5. Don’t spend more than 5 minutes per part of the day (there are 4: morning, afternoon, evening, night, one of these parts of the day you need to spend sleeping) on stuff like social media and other apps that are a distraction.
  6. If recurring: ask yourself why this keeps coming back. Can you avoid it? If yes, find a way to avoid it (but please don’t stop paying your bills, filing taxes or submitting receipts to your accountant!).
  7. Remember, nothing happens if you don’t do anything. A lot of tasks in this bucket have invented problems or consequences. Just don’t do them. Especially the ones which are not important and not urgent.

How do I go about using this in practice?

First, don’t draw out a matrix each time; start moving your tasks around these axes to find your priorities and what to do with those that are not. It will be very impractical.

Secondly, don’t see these criteria as too rigid. You will have to figure out what makes something important and urgent. The exercise you must go through is that some tasks are unimportant and other tasks are not urgent. Making a deliberate decision about this, another top 1% trait, makes you master prioritisation: you know you can’t do it all.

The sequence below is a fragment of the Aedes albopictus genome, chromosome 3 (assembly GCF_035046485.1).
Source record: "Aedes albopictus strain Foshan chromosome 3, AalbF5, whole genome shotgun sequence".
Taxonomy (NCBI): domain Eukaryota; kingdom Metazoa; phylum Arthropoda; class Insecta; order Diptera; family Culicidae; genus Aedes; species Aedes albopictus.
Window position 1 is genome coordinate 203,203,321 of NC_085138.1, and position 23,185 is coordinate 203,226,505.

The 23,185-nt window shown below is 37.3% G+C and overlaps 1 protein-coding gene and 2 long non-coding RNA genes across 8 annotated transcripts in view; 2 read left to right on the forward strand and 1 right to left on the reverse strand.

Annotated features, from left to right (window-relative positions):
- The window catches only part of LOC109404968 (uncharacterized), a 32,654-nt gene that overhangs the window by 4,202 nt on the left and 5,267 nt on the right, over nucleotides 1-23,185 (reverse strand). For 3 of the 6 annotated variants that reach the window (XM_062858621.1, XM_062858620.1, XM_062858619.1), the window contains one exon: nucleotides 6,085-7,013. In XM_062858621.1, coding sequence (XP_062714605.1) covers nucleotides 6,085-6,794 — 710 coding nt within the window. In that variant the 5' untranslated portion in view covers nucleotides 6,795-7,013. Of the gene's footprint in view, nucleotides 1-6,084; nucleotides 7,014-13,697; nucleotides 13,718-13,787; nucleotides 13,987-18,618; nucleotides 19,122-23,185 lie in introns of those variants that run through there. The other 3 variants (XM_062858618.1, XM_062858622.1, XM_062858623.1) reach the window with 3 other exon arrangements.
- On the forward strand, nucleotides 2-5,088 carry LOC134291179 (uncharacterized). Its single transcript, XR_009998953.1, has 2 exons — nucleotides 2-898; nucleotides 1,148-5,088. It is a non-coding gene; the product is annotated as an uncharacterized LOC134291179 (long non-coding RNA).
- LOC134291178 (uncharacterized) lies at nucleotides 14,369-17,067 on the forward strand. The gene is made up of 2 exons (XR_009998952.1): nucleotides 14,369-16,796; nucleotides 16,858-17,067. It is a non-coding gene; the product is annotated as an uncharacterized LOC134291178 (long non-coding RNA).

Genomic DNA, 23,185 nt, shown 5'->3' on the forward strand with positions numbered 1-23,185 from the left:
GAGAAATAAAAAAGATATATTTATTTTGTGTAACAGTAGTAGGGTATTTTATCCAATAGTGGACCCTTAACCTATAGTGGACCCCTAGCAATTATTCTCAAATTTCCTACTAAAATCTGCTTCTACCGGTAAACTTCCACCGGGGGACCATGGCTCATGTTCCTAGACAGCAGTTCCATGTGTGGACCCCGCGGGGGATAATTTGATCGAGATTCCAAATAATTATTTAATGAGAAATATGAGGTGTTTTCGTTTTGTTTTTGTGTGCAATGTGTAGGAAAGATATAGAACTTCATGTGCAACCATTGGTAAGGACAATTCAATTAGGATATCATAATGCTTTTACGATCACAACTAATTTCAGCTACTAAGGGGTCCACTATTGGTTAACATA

Finally, I recommend that you use a task management tool. Out of mind, out of the heart. It will help you to become better and better at prioritisation. Often it’s the fact that it is still in your mind and heart that makes it challenging to find priorities. When choosing a task management tool, use the following guidelines: dedicate to one tool only, keep it simple and carry it with you at all times. I use the default task app on my iPhone/iPad/Mac/Apple Watch. It’s on every device, so whenever I need to add something or cross something off my list, I can do so very quickly. It integrates with locations neatly, and it isn’t overly designed.

Apply these principles, and you’ll immediately see that you start mastering your agenda and your time again. You will be able to spend the saved hours living a much richer and more insightful life (as determined by your standards). If you have a good tip that I forgot, don’t hesitate to send it to me. I’m happy to include it.